Nanotechnology Now

Our NanoNews Digest Sponsors

Heifer International

Wikipedia Affiliate Button

Home > Press > Molecules Are Sensitive to Their Surroundings

Diffraction studies provided the insights needed to understand key molecules in hydrogen storage
Diffraction studies provided the insights needed to understand key molecules in hydrogen storage

Abstract:
Structure of hydrogen storage molecule solved, once orientation of nearby ions elucidated

Molecules Are Sensitive to Their Surroundings

Richland, WA | Posted on February 8th, 2011

Results: For nearly a century, nobody knew how the little molecule that's in the middle of many of today's hydrogen storage and release concepts was organized. Thanks to an interdisciplinary team of scientists at Pacific Northwest National Laboratory and Los Alamos National Laboratory, the structure of this molecule, known as DADB, has been determined. And DADB's structure was exactly opposite of what was expected in more ways than one.

"The irony," said Dr. Tom Autrey, the PNNL scientist who led the research, "is that the structure could not be that complex." The challenge was in understanding how one structure, containing a pair of nitrogen and boron atoms surrounded by only 12 hydrogen atoms, stretched and twisted in the solid molecular crystal.

Why it matters: Running cars on fossil fuels presents growing problems, economically, politically, and environmentally. Replacing fossil fuels with hydrogen and fuel cells is an attractive option. Determining the structure of DADB, created at the initial stages when hydrogen is released from the popular hydrogen storage material ammonia borane, allows scientists to accurately model and predict complex, molecular reactions in the solid state. Understanding the subtleties of the structure of DADB also provides insights into developing new materials with the perfect properties to store energy in chemical bonds for efficient fuel cell operations.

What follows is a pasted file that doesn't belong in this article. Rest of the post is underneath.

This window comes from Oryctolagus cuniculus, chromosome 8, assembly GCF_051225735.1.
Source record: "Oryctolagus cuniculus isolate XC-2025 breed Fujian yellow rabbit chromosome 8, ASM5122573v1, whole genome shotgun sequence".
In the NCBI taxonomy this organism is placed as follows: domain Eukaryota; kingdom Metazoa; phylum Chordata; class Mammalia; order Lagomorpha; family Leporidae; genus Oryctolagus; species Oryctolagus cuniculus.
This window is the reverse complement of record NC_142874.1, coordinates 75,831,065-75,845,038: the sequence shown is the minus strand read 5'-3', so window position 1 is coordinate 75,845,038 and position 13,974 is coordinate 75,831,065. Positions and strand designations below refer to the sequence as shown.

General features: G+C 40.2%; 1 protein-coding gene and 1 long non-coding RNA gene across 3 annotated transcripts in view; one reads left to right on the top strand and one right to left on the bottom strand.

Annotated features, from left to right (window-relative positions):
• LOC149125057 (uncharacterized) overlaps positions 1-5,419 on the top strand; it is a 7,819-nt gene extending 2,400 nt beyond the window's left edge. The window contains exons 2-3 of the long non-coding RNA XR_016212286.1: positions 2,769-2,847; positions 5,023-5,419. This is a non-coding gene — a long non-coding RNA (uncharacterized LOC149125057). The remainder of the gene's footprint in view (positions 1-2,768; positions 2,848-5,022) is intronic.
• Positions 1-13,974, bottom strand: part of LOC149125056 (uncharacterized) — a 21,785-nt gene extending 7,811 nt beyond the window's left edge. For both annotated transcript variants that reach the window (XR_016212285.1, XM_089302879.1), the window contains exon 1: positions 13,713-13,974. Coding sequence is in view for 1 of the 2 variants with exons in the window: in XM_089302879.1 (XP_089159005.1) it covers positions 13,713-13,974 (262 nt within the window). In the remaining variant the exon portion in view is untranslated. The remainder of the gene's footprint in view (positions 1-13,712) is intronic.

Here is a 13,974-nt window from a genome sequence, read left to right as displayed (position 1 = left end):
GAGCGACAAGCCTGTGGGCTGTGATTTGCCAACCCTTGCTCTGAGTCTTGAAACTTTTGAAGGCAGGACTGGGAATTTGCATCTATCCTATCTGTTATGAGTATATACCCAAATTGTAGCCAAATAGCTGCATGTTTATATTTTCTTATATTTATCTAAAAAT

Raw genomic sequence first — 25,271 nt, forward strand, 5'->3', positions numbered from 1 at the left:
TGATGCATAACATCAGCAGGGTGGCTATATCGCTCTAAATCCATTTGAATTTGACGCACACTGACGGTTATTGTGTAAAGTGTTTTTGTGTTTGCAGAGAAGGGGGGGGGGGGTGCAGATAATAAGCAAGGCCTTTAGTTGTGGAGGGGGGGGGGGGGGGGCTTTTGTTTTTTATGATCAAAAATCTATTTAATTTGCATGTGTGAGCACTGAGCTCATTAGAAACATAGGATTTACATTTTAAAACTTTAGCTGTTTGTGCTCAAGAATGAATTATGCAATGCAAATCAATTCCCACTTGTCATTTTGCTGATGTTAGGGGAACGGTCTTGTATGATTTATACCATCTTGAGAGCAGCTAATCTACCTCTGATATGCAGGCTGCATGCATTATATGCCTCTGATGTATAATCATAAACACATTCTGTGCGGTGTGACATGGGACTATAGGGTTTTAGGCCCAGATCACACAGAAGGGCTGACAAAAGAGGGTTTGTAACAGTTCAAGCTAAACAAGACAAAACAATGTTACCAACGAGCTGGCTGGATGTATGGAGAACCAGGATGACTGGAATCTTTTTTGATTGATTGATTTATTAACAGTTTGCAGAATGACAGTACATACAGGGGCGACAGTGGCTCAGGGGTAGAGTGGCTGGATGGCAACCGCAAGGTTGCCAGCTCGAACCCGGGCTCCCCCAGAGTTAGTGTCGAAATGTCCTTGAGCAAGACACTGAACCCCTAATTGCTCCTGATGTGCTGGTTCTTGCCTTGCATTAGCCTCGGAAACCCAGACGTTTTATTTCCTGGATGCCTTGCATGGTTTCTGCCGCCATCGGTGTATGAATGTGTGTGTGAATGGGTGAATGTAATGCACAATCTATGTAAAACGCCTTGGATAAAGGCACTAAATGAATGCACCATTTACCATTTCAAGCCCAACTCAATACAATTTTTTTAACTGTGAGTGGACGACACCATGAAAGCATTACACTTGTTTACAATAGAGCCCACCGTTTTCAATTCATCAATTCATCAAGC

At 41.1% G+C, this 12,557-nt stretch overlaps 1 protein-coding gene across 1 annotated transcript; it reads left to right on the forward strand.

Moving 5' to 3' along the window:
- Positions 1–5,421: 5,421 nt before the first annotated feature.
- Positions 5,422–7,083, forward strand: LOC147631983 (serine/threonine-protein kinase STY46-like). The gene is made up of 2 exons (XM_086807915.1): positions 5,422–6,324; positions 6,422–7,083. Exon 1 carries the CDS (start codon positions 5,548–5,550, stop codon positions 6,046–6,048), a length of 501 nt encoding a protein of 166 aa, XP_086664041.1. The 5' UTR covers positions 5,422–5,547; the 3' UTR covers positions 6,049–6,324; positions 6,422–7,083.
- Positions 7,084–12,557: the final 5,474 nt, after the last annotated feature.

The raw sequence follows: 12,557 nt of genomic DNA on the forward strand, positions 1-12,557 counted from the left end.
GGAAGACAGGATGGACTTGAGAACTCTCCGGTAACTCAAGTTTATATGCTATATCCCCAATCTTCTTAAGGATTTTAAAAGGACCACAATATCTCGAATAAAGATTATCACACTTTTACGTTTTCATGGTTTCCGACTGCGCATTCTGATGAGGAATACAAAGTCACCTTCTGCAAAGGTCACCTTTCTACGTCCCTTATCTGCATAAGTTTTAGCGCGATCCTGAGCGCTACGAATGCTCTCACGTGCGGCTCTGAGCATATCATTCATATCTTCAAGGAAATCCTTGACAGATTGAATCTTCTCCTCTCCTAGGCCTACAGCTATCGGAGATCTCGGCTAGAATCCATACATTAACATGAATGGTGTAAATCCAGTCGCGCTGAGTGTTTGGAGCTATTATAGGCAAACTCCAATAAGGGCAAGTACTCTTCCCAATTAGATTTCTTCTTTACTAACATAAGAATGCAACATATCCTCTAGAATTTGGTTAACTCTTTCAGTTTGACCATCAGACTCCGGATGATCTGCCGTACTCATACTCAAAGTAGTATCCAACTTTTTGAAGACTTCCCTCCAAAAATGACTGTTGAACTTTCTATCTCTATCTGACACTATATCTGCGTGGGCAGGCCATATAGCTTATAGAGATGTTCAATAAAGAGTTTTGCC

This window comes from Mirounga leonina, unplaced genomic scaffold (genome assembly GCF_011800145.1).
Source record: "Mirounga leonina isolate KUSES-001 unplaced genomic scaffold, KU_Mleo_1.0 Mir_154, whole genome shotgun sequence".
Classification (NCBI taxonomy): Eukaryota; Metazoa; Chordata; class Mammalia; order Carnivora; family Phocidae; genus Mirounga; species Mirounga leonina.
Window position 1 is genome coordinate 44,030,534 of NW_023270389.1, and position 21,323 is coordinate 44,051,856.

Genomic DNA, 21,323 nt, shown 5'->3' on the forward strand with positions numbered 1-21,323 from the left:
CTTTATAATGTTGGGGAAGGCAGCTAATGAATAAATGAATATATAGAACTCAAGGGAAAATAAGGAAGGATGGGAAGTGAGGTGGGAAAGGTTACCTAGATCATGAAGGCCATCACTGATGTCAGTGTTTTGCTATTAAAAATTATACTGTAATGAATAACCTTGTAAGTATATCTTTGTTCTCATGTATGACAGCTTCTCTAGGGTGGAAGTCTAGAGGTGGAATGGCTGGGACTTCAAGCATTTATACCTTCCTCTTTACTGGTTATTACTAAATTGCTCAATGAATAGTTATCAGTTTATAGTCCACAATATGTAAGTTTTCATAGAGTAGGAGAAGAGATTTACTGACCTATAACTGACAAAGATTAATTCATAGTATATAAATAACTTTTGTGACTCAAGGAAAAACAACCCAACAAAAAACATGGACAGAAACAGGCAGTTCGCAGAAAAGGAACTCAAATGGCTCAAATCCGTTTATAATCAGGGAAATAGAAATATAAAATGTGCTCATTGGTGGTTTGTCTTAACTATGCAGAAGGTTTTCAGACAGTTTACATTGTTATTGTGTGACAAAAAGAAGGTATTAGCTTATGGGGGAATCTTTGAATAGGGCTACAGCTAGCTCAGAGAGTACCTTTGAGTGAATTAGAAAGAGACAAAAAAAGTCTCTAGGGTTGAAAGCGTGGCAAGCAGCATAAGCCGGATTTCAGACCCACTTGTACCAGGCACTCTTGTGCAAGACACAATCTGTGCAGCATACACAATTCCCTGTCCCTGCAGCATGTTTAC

Methods: The team began by synthesizing the DADB using a new method they developed that allowed the molecular crystal to slowly form at room temperature. They used solid-state nuclear magnetic resonance (NMR) spectroscopy to study the molecule. The NMR spectrum of the molecular crystal was surprisingly different than the NMR spectrum of the molecular complex in solution. The team felt that the hydrogen atoms in the molecular crystal might be influencing the arrangement of atoms.

"Theoreticians couldn't accurately predict the structure, and experimentalists weren't getting all the information needed with NMR," said Dr. Gregory Schenter, a chemical theorist on the study. "So, we used neutron diffraction to see the missing pieces. It took a while, but we got that ‘ah-ha' moment."

With the added diffraction data, they could arrange the atoms in a pattern that explained the results they'd seen. "Mark Bowden solved the 100-year-old puzzle," said Autrey of his PNNL colleague. "He showed how the molecule's structure was affected by the interactions with the neighboring molecules."

This research resulted in two different arrangements of borohydride ions (BH4-) giving the molecule its unique twisted structure.

What's next? This work is part of a series of broader efforts at PNNL to answer the fundamental questions around how to activate hydrogen for use in catalytic reactions as well as energy storage in chemical bonds for use in fuel cell applications. These fundamental studies are needed if the United States is to develop novel methods to store energy from solar and other intermittent clean energy sources.